Five new teams angle for women’s top league, Qhubeka-NextHash missing in men’s WorldTour licenses

Top women's league will grow to 14, while Peter Sagan will have to earn his ticket to the Tour de France in 2022.

Photo: Luc Claessen/Getty Images

Heading out the door? Read this article on the new Outside+ app available now on iOS devices for members! Download the app.

The UCI released its first round of license renewals for 2022, and there are a few surprises among the 48 teams petitioning for licenses.

Five teams are making bids to step up to Women’s WorldTeam status for 2022, while no new teams are petitioning to join the current lineup of the men’s WorldTour next year.

Qhubeka-NextHash, which already confirmed it could not meet this first filing deadline, is not among the 18 teams seeking to renew in the men’s WorldTour.

The UCI confirmed Tuesday the list of women’s and men’s teams seeking renewals and others looking to step up to the top leagues for 2022.

Also read:

The door is not completely shut for teams missing these first round of documentation and bank guarantees, but time will soon become an issue.

“The UCI would like to specify that teams that do not appear on this list still have the possibility to finalize their applications before the end of the registration procedure, which will be determined by the completion of the Licence Commission hearings, anticipated for December,” the UCI said Tuesday.

Five new teams want to join top women’s league

The big news Tuesday is that five teams are hoping to join the women’s top league, which would bring the total to 14 for 2022. Those teams include Rally Cycling, Roland Cogeas Edelweiss, Jumbo-Visma, Tibco-Silicon Valley Bank, and Uno-X Pro.

All nine of the 2021 WorldTeam squads will be re-upping, with Alé BTC Ljubljana being taken over by UAE Team for next season.

On the men’s side, there are no new teams bidding to jump into the WorldTour right now. All of the 2021 teams are filing to continue in the WorldTour, minus Qhubeka-NextHash.

Also read: Qhubeka-NextHash continues to search for new backers

The South Africa-backed team continues to search for new partners for 2022, and hopes to be able to pull something together to meet the next round of licensing deadlines.

The team notified riders last month that it was facing headwinds in a search for new backers, and many top names have already left the team to find new contracts for 2022.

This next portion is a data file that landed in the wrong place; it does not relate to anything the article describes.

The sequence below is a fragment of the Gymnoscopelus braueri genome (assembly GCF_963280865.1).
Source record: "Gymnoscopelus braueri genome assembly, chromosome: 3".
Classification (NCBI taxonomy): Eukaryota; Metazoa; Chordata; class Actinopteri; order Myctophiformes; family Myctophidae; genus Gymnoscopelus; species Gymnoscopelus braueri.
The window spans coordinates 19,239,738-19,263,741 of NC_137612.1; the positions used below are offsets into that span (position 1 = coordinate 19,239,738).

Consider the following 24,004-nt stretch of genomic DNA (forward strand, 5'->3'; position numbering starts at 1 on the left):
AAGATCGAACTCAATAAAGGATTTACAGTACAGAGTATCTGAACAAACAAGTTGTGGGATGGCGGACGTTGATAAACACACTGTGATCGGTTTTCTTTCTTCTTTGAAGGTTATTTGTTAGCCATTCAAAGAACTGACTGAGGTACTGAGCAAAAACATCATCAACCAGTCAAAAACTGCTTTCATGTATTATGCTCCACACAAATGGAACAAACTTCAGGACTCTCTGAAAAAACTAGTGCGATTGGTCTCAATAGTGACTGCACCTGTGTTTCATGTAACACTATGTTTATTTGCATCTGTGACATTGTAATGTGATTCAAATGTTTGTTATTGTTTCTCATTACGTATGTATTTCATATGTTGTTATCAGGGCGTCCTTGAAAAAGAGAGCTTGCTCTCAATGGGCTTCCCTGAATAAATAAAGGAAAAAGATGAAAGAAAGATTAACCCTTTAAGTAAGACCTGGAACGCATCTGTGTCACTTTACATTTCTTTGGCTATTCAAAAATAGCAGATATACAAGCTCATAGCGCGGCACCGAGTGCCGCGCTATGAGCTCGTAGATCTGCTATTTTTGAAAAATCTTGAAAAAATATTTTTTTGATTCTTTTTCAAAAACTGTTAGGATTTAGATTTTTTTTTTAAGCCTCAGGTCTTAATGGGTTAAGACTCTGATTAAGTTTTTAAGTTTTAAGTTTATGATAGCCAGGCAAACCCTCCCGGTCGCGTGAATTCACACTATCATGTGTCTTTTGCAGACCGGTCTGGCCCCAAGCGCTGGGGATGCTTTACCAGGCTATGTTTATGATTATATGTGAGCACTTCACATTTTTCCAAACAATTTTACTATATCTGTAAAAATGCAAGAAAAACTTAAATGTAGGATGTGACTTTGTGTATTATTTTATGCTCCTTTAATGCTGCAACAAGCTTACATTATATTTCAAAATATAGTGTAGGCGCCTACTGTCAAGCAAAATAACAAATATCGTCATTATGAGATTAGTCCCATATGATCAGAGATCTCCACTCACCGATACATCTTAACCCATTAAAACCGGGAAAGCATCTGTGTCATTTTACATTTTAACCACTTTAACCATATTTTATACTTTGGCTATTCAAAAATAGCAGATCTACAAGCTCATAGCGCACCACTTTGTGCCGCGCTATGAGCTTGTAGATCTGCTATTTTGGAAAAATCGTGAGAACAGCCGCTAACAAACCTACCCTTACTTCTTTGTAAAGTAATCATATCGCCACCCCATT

Also read: Premier Tech looking for new WorldTour partners

Of the 18 returning WorldTour teams, the only significant changes are a few new co-sponsors stepping in for 2022.

BikeExchange sees the addition of Jayco, while Alpha Vinyl will join Quick-Step in co-sponsoring the long-running Belgian team. Astana loses Premier Tech as a co-sponsor, and will race as Astana-Qazaqstan in 2022.

Peter Sagan will race in second tier in 2022

For the second-tier ProTeam licenses, there are 16 teams looking to renew their licenses for next year.

Alpecin-Fenix, which raced all three grand tours in 2021 after winning the category ranking last year, will remain as a ProTeam for next year.

Also remaining at the second tier is Direct Energies, the new home of superstar Peter Sagan. Team officials want to move to the WorldTour, but those plans look delayed until at least 2023.

Since ProTeam squads are not guaranteed a place in the major races, Sagan and others in the second tier must rely on invitations from race organizers to start the grand tours, major one-week stage races, and the one-day classics.

Also read:

U.S.-registered teams Rally Cycling and Novo Nordisk are both re-upping for 2022 at the ProTeam level.

Missing from the list released Tuesday is the long-running Androni-Sidermec team. The team dates back to the 1990s, and confirmed earlier this year an industrial drone company will join as new co-sponsor to keep the team in the peloton for three more years.

Team officials confirmed to VeloNews on Tuesday that the necessary paperwork will be concluded in the “next few days,” and that the team is secure for 2022.

The release Tuesday from the UCI was the first confirmation of teams that met a series of early deadlines required by UCI rules to apply for racing licenses. Teams will have until December to put everything in order, the UCI said.


An American in France

What’s it like to be an American cyclist living in France? Watch to get professional road cyclist Joe Dombrowski’s view.